The story behind Evidence
I posted my series Evidence almost a year ago but I never really explained the story behind it. My official artist statement is below, but here is a more candid account of how this series came to be.
I graduated from Pacific Northwest College of Art last December and Evidence was my thesis project. During my research, I examined my love for horror movies and a cultural fascination I noticed with death...or maybe just my own fascination with death. Dark I know, but I was curious about my tendency to envision horrific scenarios such as my car flying off the side of a bridge each time I drove over one. I live in Portland, there are a lot of bridges here, so this happened a lot. I also just kept thinking about that general desire to gawk when driving by a car crash. Let's face it, we don't want to see but deep down we kind of do. I became obsessed with that line of wanting to look and wanting to look away. Kind of like a kid covering their eyes during a horror movie but then peeking through their fingers at the last minute.
Anyhow, somewhere along the line I stumbled across a book a friend had given me almost a decade ago of vintage crime scene photographs. The images were horrific, yet beautiful. In the was a reference to Weegee, the most famous tabloid crime scene photographer of all time. I had known about Weegee but this was were I really decided to start studying his work. For 6-months I woke up almost every day and looked at Weegee's photographs. I guess it is like waking up and watching an episode of Law and Order, I just started by day with a cup of coffee and dead bodies. I sound like a weirdo saying that and believe me I felt like one at the time too but my research continued.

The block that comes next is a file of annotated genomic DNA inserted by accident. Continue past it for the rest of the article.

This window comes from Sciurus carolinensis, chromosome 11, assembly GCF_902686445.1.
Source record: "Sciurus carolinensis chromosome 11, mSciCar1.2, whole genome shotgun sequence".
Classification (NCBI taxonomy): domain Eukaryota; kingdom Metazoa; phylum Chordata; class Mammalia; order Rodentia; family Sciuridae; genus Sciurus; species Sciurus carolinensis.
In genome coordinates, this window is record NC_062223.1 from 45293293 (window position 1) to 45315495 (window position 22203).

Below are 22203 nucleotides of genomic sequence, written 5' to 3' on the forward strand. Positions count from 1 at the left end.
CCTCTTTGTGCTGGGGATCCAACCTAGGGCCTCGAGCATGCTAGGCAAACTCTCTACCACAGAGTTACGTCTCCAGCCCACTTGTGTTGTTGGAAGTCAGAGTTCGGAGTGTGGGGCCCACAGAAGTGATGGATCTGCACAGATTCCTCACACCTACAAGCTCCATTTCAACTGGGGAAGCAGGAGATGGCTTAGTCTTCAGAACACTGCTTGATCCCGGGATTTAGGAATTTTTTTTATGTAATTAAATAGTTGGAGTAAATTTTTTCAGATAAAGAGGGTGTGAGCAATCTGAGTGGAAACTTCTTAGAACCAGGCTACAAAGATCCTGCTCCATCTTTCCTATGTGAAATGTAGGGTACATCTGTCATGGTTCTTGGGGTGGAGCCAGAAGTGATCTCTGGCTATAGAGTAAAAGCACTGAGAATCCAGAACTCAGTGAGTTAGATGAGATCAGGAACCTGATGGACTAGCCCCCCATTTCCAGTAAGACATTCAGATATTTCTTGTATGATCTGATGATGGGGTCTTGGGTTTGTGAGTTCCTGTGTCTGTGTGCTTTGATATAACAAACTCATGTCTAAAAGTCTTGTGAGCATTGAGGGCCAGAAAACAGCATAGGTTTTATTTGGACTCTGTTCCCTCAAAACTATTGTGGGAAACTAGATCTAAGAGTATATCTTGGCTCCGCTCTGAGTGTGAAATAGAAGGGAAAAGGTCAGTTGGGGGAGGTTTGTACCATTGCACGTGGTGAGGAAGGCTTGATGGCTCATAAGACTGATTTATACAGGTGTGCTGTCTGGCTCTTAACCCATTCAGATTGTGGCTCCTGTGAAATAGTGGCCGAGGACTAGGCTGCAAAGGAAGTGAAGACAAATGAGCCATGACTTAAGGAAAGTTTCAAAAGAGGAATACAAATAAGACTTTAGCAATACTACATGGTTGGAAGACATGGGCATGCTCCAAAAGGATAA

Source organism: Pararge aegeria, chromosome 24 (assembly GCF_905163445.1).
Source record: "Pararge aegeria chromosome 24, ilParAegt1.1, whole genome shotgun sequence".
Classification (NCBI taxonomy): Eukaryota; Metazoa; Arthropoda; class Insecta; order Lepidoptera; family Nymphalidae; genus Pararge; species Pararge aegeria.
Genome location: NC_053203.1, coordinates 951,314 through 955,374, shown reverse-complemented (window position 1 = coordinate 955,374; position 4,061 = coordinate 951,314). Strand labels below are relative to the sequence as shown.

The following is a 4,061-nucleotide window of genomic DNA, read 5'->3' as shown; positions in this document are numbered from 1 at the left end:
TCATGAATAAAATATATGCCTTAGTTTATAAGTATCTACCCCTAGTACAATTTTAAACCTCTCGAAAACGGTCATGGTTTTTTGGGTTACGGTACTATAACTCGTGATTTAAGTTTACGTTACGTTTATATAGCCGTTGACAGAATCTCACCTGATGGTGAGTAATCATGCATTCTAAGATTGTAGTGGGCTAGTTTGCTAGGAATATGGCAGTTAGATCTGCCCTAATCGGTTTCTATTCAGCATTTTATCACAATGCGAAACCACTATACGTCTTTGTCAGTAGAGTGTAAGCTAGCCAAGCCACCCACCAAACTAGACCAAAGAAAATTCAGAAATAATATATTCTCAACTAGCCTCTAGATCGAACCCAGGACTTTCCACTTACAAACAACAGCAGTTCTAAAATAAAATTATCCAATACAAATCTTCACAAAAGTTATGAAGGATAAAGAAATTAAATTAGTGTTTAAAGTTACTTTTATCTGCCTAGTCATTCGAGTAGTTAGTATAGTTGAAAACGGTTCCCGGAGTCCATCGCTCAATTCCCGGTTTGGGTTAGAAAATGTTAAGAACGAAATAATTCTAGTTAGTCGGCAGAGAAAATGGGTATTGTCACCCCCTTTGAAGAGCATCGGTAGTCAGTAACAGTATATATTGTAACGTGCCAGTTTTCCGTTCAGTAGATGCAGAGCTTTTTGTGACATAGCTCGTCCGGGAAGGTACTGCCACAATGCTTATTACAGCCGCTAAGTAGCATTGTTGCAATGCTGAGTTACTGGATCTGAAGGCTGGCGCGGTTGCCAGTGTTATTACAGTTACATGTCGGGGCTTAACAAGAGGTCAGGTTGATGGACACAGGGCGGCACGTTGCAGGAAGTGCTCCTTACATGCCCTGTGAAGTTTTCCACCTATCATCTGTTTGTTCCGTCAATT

I didn't want to add to the imagery of bodies in my own work. I felt there was enough of that already happening and L.A. based photographer Melanie Pullen had already done exactly that with her High Fashion Crime Scenes. So, I decided instead, to loosely recreate Weegee's images without the bodies out and fill their absence with a magical light and various objects that would symbolize the horrific event.
Here are just a few of my images, next to Weegee's images I am referencing, followed by my official artist statement. To see the rest Evidence, click here. To learn more about Weegee, I recommend checking out his first book, Naked City or a good old fashion google search.
In, Evidence, I examine my own peculiar allure to death and violence. Through a series of seven photographs I attempt to question this curiosity while avoiding merely contributing to the abundance of violent imagery already existing in our media-saturated culture. When analyzing popular media, it becomes quickly apparent how immersed our culture is in violence, death, and destruction, whether real or simulated. Countless television crime shows fill the channels, and our local and national new sources constantly pump fear into our minds. Even advertising has resorted to capitalizing on our culture’s addiction to violence as a way to sell products. The image of death has become so pervasive; we have become ambivalent and desensitized to it. Underneath all this sensationalism, I am compelled to ask, why are we attracted to images of death, and how does our image-driven culture impact how we internalize horrific imagery?
Through my artistic investigation I reference the work of Weegee due to his contribution in popularizing violent imagery during his stint as a 1930s and 40s tabloid crime photographer. However, rather than including or even glamorizing the corpse, in my work I chose to omit it completely. Each image in Evidence reads as a subtle homage to Weegee’s oeuvre through the use of his iconic objects such as a steamer trunk, a bucket of melons, or a marquee sign. Implied violence is also represented by splattered milk or crushed eggs while the absence of the corpse is replaced through the symbolic use of light.